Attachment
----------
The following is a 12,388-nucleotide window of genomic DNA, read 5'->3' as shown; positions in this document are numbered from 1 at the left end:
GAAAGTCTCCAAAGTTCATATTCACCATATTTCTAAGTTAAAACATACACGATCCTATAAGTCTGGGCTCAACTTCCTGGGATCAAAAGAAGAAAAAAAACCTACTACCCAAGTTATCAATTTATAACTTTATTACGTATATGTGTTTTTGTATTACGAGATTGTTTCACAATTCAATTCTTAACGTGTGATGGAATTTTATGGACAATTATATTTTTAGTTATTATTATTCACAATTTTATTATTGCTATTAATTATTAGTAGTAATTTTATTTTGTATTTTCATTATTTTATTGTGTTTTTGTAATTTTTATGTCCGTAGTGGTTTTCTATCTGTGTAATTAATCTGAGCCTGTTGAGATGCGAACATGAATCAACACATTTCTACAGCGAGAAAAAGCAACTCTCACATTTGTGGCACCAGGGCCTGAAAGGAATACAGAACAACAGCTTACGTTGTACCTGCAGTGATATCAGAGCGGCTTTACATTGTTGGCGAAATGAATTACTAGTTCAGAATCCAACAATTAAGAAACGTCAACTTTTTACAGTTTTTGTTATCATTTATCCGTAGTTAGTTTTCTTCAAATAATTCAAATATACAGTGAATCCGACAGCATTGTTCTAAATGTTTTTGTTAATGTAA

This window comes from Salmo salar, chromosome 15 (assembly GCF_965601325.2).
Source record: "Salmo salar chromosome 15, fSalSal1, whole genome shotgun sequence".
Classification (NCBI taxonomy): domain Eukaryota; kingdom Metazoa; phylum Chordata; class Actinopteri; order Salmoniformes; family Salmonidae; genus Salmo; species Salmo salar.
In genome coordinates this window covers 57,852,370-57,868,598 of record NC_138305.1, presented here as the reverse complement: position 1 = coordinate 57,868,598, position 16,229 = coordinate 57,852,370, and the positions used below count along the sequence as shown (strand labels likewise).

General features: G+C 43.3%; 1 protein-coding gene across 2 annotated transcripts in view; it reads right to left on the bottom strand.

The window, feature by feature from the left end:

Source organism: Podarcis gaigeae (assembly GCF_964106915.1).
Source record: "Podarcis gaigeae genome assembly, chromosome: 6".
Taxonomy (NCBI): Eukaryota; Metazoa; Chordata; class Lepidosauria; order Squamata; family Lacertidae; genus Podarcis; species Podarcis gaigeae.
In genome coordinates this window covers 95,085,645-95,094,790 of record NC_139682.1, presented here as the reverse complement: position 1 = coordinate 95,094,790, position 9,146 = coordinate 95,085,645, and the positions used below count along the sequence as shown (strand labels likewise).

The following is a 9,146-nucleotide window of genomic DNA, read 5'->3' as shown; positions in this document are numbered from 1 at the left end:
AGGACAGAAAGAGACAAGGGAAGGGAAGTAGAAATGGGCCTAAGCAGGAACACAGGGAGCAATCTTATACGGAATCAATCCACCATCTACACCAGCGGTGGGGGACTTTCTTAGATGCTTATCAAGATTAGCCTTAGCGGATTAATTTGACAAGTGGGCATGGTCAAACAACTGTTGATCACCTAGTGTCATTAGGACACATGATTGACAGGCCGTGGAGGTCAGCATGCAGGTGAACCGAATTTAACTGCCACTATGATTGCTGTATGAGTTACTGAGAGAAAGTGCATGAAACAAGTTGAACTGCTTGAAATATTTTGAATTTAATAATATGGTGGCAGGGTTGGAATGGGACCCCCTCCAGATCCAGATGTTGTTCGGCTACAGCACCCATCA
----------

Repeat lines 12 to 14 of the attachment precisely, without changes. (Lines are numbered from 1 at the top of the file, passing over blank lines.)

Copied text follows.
In genome coordinates this window covers 95,085,645-95,094,790 of record NC_139682.1, presented here as the reverse complement: position 1 = coordinate 95,094,790, position 9,146 = coordinate 95,085,645, and the positions used below count along the sequence as shown (strand labels likewise).

The following is a 9,146-nucleotide window of genomic DNA, read 5'->3' as shown; positions in this document are numbered from 1 at the left end:
AGGACAGAAAGAGACAAGGGAAGGGAAGTAGAAATGGGCCTAAGCAGGAACACAGGGAGCAATCTTATACGGAATCAATCCACCATCTACACCAGCGGTGGGGGACTTTCTTAGATGCTTATCAAGATTAGCCTTAGCGGATTAATTTGACAAGTGGGCATGGTCAAACAACTGTTGATCACCTAGTGTCATTAGGACACATGATTGACAGGCCGTGGAGGTCAGCATGCAGGTGAACCGAATTTAACTGCCACTATGATTGCTGTATGAGTTACTGAGAGAAAGTGCATGAAACAAGTTGAACTGCTTGAAATATTTTGAATTTAATAATATGGTGGCAGGGTTGGAATGGGACCCCCTCCAGATCCAGATGTTGTTCGGCTACAGCACCCATCA